Call it the Moneyball effect but never – in what's actually a rather brief history – have cricket's managers been held in higher regard. This is much less an era of player power than it is one of managerial power.
The Moneyball story – of a coach who used expert skills to reconceptualise his sport and build an (almost) champion team from scant resources - is now familiar. The broad idea was that by focusing more on processes and less on outcomes – and finding the stats to help that end – coaches could devise new strategies that make all the difference. The old-wives intuition of gnarled ex-pros was outdated and for real insight into the workings of a sport a new breed of rational, coaching-course-trained technocrat was necessary.
Interestingly, the visible effects of the Moneyball generation have so far been felt much more keenly off the field than on it. There have been no especially revelatory tactics or unexpected selections. Bowling dry in a free-scoring era helped England climb the rankings but it is was hardly revolutionary. Similarly the Taylorist attention to detail saw England's fitness and fielding improve, but did not transform the game.
Instead, as the Pietersen episode shows, it's the power granted to managers that has been the real consequence. Resources are made available for all manner of different specialists, and coaches can make demands on their national boards that were never possible even 15 years ago. Flower, as coach, is given far greater scope to shape the team than any senior player has. That may well be fair, and Flower's on and off-field history shows he is a deeply impressive man, but perhaps management in general should be treated with more caution.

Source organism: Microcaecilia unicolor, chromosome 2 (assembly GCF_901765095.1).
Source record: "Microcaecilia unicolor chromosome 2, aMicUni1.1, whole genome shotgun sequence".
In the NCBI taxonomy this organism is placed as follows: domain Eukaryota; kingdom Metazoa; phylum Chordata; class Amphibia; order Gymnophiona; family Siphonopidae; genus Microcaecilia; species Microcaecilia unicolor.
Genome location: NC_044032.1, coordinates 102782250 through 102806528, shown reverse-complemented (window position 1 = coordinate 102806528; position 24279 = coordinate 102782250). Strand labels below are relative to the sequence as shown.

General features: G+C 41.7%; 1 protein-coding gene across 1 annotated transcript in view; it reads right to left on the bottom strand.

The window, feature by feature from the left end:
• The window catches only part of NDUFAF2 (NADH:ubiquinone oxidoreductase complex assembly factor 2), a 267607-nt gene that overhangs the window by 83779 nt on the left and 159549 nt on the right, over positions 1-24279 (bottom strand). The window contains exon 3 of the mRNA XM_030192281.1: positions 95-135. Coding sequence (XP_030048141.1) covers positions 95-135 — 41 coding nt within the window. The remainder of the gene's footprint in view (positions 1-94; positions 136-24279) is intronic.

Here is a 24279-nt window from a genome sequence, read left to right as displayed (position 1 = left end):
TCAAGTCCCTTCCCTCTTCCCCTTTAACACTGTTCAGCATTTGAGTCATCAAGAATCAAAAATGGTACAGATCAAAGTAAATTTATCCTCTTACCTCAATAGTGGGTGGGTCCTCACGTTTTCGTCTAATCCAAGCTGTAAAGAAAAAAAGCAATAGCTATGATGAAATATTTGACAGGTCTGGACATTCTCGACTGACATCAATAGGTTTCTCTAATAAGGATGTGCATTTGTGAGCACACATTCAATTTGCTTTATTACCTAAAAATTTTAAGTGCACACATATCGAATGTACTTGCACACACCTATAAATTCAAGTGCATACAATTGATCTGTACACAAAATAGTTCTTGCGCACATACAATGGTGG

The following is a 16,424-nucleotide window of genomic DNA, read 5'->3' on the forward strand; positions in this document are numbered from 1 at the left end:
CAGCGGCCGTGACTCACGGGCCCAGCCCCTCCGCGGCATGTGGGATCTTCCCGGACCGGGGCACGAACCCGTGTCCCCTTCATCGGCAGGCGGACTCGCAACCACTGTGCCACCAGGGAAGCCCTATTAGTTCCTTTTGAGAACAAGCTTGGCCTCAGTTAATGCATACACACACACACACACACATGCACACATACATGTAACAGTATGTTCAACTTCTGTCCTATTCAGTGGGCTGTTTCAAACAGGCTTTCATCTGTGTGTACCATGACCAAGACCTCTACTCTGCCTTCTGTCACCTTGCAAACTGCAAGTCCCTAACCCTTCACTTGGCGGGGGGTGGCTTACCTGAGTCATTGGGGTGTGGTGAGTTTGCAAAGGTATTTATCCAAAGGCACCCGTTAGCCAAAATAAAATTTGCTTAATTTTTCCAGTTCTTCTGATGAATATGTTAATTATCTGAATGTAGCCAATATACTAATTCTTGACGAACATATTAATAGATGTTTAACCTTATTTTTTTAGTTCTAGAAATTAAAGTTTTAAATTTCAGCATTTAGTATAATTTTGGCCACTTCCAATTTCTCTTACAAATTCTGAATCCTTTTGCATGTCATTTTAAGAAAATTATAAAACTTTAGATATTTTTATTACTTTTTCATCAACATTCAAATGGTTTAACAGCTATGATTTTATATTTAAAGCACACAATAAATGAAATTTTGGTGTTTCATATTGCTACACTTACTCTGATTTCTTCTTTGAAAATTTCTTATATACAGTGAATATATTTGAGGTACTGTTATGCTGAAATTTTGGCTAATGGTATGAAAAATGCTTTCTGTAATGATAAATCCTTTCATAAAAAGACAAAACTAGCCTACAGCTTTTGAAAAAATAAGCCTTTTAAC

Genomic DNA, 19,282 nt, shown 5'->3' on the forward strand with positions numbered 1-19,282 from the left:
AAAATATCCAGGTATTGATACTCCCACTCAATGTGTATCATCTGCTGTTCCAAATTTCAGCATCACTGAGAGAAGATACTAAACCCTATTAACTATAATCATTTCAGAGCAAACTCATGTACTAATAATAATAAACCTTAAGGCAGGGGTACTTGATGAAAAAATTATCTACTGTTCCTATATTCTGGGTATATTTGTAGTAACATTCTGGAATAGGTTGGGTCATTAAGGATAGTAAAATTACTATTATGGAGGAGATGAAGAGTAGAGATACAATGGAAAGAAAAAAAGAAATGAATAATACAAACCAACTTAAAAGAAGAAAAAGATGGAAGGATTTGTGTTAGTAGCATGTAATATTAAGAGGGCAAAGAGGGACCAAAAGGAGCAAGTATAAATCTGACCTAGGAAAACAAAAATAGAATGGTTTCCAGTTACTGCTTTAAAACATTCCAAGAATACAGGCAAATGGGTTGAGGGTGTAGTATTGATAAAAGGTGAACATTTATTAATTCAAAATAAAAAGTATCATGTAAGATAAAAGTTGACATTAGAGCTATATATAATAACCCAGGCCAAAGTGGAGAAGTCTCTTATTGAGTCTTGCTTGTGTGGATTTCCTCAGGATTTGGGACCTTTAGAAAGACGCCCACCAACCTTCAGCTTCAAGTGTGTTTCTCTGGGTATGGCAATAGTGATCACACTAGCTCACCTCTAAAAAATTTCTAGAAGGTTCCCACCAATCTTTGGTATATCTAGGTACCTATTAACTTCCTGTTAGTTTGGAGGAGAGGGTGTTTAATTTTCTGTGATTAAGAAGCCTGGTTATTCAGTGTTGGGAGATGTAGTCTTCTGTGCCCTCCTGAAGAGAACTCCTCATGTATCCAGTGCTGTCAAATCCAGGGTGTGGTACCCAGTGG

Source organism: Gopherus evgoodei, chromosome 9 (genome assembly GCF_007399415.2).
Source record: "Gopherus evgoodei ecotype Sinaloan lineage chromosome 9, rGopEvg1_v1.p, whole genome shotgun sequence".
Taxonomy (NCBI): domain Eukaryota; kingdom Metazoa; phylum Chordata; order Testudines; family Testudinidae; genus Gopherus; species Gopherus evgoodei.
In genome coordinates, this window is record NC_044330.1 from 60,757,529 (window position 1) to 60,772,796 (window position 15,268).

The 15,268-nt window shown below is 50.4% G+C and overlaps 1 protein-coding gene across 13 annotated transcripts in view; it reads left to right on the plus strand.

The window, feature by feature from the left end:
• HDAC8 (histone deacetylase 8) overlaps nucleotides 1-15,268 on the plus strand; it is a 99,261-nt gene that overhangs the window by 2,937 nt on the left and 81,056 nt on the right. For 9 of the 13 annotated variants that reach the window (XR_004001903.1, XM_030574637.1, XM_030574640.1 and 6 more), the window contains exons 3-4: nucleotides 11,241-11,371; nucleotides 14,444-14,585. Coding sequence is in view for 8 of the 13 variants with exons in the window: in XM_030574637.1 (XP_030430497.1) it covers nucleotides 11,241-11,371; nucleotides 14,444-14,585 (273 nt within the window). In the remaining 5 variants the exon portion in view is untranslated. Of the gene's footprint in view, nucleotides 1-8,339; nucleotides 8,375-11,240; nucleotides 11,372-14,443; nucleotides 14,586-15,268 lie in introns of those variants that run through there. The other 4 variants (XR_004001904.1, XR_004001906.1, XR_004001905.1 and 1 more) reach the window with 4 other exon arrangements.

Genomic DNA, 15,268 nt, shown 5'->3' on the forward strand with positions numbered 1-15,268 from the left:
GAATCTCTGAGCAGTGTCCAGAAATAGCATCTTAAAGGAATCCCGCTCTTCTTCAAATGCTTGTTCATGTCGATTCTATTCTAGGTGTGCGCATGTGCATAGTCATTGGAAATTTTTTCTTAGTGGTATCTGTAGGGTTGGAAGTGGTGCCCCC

Is it too simplistic to ask which of Pietersen or Flower has contributed to more England victories? Perhaps, but looking beyond cricket we see how thoroughly ingrained the cult of management is. The extraordinary reaction to Steve Jobs's death last year was emblematic of it. Rather than it being the team of researchers, designers, App developers, or indeed the fingers of suicidal Foxx-con workers that were credited for creating Apple's products it was the 'genius' of Jobs that had to be celebrated.
The belief that in the heads of coaches lies insights that nobody else can muster makes their influence enormous. Players have been emasculated to the point where they are reliant on experts for everything.
The wider effect of the subordination of players to management is making them more equal with each other. To 'buy into the approach', as managers love putting it, is to agree to relegate your own desire to that of the manager's. Why? So that everyone 'pulls in the same direction'. By extension when somebody, as Pietersen did, undermines the management structures he undermines the principle of unity-from-above.
The balance of power between different fractions of a collective – be it a cricket team or a company - is always unstable. Different environments at different moments will favour different groups but, judging by Pietersen's situation, the current consensus leaves management untouchable.